Eight out of 11 economists surveyed by Reuters expected the Central Bank of Egypt (CBE) to cut rates. Four saw a 50 basis point cut and four predicted a 100 bps cut.
“With December inflation confirming inflation will normalise at 6-7%, we think the CBE has ample room to continue reducing interest rates,” said Mohamed Abu Basha of EFG Hermes, who predicted a 50 bps cut.
Egypt’s annual urban consumer price inflation rose to 7.1% year-on-year in December from 3.6% in November, though this had been expected as favourable base-year effects wore off.
Inflation had fallen as far as 3.1% in October, its lowest since December 2005. Month-on-month urban headline inflation stood at -0.2% in December from November, falling for a second consecutive month.
The CBE cut rates by a combined 350 basis points at its last three consecutive meetings, and 100 bps in February 2019. The overnight rates are at 12.25% for deposit and 13.25% for lending.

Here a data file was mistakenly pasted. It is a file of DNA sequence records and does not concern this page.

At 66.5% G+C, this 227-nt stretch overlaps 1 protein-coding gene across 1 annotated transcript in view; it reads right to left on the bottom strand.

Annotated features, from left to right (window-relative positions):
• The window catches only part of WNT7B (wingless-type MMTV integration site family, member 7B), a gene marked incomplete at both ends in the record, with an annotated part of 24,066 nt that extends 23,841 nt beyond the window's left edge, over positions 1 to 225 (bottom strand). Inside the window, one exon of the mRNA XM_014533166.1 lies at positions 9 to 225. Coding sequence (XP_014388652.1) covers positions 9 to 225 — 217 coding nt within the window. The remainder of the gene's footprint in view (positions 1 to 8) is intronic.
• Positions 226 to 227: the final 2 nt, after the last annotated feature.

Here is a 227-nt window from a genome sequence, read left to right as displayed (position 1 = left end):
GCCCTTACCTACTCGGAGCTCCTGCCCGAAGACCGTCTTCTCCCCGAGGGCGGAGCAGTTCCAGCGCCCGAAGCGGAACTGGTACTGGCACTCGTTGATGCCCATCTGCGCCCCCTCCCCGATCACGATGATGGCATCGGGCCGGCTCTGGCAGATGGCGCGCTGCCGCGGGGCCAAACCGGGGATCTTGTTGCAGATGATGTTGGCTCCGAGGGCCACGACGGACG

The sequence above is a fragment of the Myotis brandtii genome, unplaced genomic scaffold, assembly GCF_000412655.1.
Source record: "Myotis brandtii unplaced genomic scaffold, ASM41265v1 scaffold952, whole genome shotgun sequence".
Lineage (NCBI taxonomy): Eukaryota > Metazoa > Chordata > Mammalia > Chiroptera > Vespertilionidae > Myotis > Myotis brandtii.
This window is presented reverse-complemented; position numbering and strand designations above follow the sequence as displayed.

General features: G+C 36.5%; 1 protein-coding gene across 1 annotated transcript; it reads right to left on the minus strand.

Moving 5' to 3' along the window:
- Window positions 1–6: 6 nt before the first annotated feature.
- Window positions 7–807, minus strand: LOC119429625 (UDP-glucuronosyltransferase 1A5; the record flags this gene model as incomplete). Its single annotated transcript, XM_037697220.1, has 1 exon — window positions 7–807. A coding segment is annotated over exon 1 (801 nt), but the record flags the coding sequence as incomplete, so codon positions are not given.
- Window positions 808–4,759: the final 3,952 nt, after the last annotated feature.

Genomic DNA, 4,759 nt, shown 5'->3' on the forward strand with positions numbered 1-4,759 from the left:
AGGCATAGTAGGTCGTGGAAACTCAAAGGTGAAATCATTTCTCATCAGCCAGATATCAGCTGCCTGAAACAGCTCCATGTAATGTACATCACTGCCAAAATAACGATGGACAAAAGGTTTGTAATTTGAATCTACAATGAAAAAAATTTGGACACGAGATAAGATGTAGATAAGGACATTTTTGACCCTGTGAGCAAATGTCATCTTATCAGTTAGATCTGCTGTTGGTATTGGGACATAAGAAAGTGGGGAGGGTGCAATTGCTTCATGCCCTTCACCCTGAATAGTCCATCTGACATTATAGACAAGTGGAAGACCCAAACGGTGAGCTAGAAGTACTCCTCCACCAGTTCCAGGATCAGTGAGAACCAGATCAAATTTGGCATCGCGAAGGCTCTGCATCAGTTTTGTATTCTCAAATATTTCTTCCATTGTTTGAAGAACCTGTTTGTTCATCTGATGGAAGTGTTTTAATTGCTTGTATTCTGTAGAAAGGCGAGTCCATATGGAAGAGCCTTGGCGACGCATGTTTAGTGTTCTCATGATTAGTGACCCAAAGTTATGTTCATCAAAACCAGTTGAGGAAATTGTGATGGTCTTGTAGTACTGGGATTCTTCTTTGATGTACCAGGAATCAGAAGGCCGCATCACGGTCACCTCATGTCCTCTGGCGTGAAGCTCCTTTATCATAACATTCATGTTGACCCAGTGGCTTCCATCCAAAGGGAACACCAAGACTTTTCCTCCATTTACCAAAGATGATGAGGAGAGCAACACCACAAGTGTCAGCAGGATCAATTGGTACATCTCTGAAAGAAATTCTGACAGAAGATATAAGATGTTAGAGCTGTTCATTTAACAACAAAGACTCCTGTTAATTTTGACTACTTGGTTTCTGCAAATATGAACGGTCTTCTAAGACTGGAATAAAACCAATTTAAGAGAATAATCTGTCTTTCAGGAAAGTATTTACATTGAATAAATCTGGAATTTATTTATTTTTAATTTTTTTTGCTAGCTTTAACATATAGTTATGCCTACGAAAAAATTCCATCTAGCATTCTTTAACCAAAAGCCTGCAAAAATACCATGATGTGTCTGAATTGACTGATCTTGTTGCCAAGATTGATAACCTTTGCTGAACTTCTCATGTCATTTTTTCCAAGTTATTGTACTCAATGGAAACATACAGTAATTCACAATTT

The bank’s monetary policy committee had been due to meet on Dec. 26 but the meeting was postponed to Jan. 16 pending the confirmation of committee members under governor Tarek Amer’s second four-year term.
“I expect to see the MPC of the Central Bank of Egypt continue the trend, seen over the last year, of cutting rates by 100 bps,” said Angus Blair of business and economic forecasting think-tank Signet.
“The main beneficiary of the cut in rates is the government, which will see greater and much-needed fiscal manoeuvrability, as well as a few stock market listed indebted companies.”
Radwa El-Swaify of Pharos Securities Brokerage was one of three economists to forecast that the CBE would hold rates steady.
“We expect the CBE to hold rates constant on Jan. 16, in light of the uptick in inflation, in order to assess the impact of the previous rate cuts, and in light of geopolitical unrest in the region,” she said.
Swaify added that the CBE would “start resuming a less aggressive easing cycle in 2020 whereby we expect a 200-300bps cut in rates over the course of the calendar year”.
(Reporting by Yousef Saba and Patrick Werr; Writing by Aidan Lewis; Editing by Alison Williams)